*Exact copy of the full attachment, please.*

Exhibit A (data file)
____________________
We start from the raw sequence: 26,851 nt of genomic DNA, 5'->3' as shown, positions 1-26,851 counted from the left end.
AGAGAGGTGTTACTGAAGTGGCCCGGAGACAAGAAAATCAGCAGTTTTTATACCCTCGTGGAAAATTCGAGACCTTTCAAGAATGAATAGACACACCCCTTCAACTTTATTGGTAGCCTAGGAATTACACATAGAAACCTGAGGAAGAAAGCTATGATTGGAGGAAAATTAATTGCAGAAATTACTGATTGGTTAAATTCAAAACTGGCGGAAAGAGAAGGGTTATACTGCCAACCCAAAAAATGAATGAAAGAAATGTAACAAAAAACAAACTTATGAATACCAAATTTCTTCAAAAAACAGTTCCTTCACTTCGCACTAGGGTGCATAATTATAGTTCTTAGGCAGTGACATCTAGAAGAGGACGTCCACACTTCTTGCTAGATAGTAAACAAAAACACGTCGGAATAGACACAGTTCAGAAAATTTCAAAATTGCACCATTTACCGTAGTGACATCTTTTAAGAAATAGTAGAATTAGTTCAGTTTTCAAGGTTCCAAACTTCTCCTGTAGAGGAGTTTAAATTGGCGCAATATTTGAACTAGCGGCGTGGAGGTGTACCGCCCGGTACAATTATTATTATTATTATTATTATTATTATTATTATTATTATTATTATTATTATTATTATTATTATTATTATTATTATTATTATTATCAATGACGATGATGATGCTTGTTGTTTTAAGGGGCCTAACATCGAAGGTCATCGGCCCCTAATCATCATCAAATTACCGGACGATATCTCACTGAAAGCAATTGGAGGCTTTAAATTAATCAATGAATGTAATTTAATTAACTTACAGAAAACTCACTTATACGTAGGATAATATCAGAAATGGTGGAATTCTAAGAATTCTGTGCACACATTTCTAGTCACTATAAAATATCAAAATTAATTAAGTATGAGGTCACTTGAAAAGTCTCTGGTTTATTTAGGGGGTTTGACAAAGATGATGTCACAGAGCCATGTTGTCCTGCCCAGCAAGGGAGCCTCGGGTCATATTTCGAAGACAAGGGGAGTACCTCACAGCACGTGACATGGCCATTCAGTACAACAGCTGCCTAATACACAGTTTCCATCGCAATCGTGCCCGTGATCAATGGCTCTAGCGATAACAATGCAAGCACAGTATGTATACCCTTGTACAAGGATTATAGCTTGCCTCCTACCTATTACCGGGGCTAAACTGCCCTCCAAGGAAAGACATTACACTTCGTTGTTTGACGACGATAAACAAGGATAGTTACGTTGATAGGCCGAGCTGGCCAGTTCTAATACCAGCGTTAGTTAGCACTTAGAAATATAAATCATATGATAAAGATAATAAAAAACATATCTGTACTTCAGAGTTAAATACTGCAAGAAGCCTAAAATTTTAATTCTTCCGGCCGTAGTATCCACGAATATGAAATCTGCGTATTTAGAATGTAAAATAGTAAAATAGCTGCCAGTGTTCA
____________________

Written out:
We start from the raw sequence: 26,851 nt of genomic DNA, 5'->3' as shown, positions 1-26,851 counted from the left end.
AGAGAGGTGTTACTGAAGTGGCCCGGAGACAAGAAAATCAGCAGTTTTTATACCCTCGTGGAAAATTCGAGACCTTTCAAGAATGAATAGACACACCCCTTCAACTTTATTGGTAGCCTAGGAATTACACATAGAAACCTGAGGAAGAAAGCTATGATTGGAGGAAAATTAATTGCAGAAATTACTGATTGGTTAAATTCAAAACTGGCGGAAAGAGAAGGGTTATACTGCCAACCCAAAAAATGAATGAAAGAAATGTAACAAAAAACAAACTTATGAATACCAAATTTCTTCAAAAAACAGTTCCTTCACTTCGCACTAGGGTGCATAATTATAGTTCTTAGGCAGTGACATCTAGAAGAGGACGTCCACACTTCTTGCTAGATAGTAAACAAAAACACGTCGGAATAGACACAGTTCAGAAAATTTCAAAATTGCACCATTTACCGTAGTGACATCTTTTAAGAAATAGTAGAATTAGTTCAGTTTTCAAGGTTCCAAACTTCTCCTGTAGAGGAGTTTAAATTGGCGCAATATTTGAACTAGCGGCGTGGAGGTGTACCGCCCGGTACAATTATTATTATTATTATTATTATTATTATTATTATTATTATTATTATTATTATTATTATTATTATTATTATTATTATTATTATTATCAATGACGATGATGATGCTTGTTGTTTTAAGGGGCCTAACATCGAAGGTCATCGGCCCCTAATCATCATCAAATTACCGGACGATATCTCACTGAAAGCAATTGGAGGCTTTAAATTAATCAATGAATGTAATTTAATTAACTTACAGAAAACTCACTTATACGTAGGATAATATCAGAAATGGTGGAATTCTAAGAATTCTGTGCACACATTTCTAGTCACTATAAAATATCAAAATTAATTAAGTATGAGGTCACTTGAAAAGTCTCTGGTTTATTTAGGGGGTTTGACAAAGATGATGTCACAGAGCCATGTTGTCCTGCCCAGCAAGGGAGCCTCGGGTCATATTTCGAAGACAAGGGGAGTACCTCACAGCACGTGACATGGCCATTCAGTACAACAGCTGCCTAATACACAGTTTCCATCGCAATCGTGCCCGTGATCAATGGCTCTAGCGATAACAATGCAAGCACAGTATGTATACCCTTGTACAAGGATTATAGCTTGCCTCCTACCTATTACCGGGGCTAAACTGCCCTCCAAGGAAAGACATTACACTTCGTTGTTTGACGACGATAAACAAGGATAGTTACGTTGATAGGCCGAGCTGGCCAGTTCTAATACCAGCGTTAGTTAGCACTTAGAAATATAAATCATATGATAAAGATAATAAAAAACATATCTGTACTTCAGAGTTAAATACTGCAAGAAGCCTAAAATTTTAATTCTTCCGGCCGTAGTATCCACGAATATGAAATCTGCGTATTTAGAATGTAAAATAGTAAAATAGCTGCCAGTGTTCA